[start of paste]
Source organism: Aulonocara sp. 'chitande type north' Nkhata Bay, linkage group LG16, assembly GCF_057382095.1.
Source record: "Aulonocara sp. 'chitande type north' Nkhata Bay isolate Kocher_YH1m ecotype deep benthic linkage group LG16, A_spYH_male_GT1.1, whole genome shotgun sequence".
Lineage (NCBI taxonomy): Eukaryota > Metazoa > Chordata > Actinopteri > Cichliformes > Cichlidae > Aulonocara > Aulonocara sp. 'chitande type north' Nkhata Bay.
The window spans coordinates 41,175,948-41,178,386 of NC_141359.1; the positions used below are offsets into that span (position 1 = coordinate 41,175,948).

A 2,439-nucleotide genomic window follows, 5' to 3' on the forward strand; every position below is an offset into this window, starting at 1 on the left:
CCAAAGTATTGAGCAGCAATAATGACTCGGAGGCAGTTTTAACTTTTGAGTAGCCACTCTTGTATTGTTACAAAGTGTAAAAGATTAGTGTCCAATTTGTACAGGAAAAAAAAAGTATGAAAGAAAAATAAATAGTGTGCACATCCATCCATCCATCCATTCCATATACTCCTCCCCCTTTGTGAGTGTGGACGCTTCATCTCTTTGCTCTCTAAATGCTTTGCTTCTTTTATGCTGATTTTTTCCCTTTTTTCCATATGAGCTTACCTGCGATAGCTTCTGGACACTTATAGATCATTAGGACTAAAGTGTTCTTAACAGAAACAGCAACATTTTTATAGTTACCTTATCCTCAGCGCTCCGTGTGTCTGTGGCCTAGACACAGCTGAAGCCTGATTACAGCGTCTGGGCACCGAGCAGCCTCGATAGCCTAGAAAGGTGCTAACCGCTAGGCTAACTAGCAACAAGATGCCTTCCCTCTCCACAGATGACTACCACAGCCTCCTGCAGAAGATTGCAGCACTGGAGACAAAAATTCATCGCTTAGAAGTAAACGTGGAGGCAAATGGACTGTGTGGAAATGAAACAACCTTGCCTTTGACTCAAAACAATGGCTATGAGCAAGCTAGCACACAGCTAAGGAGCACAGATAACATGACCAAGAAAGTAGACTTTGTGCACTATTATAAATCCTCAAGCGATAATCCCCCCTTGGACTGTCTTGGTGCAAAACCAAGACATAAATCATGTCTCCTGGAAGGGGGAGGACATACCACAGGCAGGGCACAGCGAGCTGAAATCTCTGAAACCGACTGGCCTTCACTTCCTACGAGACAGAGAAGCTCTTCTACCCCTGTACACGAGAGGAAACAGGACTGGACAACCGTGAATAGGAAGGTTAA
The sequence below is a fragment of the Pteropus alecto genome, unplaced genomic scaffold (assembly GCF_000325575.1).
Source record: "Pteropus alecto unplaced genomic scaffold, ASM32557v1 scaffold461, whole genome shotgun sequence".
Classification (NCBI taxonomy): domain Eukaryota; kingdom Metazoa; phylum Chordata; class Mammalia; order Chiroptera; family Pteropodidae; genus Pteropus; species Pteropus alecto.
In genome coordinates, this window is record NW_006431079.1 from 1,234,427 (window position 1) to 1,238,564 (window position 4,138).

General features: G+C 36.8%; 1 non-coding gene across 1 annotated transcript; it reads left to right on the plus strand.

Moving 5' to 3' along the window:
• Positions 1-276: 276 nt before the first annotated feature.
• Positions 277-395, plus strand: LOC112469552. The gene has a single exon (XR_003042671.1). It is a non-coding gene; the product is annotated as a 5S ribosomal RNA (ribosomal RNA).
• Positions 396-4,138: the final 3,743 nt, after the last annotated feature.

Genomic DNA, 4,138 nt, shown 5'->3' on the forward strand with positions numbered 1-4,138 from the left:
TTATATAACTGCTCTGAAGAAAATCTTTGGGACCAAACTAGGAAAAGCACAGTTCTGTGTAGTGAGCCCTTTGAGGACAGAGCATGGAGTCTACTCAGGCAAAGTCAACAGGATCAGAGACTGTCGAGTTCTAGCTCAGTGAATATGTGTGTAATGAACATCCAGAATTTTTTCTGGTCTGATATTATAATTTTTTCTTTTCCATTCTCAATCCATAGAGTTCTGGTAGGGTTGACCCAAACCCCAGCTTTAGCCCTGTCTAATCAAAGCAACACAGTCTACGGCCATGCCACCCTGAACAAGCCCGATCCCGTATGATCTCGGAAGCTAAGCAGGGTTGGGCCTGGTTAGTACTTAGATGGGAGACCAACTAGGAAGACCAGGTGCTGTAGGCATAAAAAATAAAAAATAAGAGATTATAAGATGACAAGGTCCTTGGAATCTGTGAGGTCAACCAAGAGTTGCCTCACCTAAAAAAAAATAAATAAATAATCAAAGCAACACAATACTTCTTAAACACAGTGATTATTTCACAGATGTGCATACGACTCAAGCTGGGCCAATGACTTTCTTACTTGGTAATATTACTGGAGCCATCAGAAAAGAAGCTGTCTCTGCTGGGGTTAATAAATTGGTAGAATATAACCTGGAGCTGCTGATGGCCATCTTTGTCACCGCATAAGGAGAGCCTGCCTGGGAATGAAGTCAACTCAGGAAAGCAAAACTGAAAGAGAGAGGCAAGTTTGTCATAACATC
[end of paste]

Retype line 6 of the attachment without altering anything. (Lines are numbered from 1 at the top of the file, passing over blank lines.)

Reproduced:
CCAAAGTATTGAGCAGCAATAATGACTCGGAGGCAGTTTTAACTTTTGAGTAGCCACTCTTGTATTGTTACAAAGTGTAAAAGATTAGTGTCCAATTTGTACAGGAAAAAAAAAGTATGAAAGAAAAATAAATAGTGTGCACATCCATCCATCCATCCATTCCATATACTCCTCCCCCTTTGTGAGTGTGGACGCTTCATCTCTTTGCTCTCTAAATGCTTTGCTTCTTTTATGCTGATTTTTTCCCTTTTTTCCATATGAGCTTACCTGCGATAGCTTCTGGACACTTATAGATCATTAGGACTAAAGTGTTCTTAACAGAAACAGCAACATTTTTATAGTTACCTTATCCTCAGCGCTCCGTGTGTCTGTGGCCTAGACACAGCTGAAGCCTGATTACAGCGTCTGGGCACCGAGCAGCCTCGATAGCCTAGAAAGGTGCTAACCGCTAGGCTAACTAGCAACAAGATGCCTTCCCTCTCCACAGATGACTACCACAGCCTCCTGCAGAAGATTGCAGCACTGGAGACAAAAATTCATCGCTTAGAAGTAAACGTGGAGGCAAATGGACTGTGTGGAAATGAAACAACCTTGCCTTTGACTCAAAACAATGGCTATGAGCAAGCTAGCACACAGCTAAGGAGCACAGATAACATGACCAAGAAAGTAGACTTTGTGCACTATTATAAATCCTCAAGCGATAATCCCCCCTTGGACTGTCTTGGTGCAAAACCAAGACATAAATCATGTCTCCTGGAAGGGGGAGGACATACCACAGGCAGGGCACAGCGAGCTGAAATCTCTGAAACCGACTGGCCTTCACTTCCTACGAGACAGAGAAGCTCTTCTACCCCTGTACACGAGAGGAAACAGGACTGGACAACCGTGAATAGGAAGGTTAA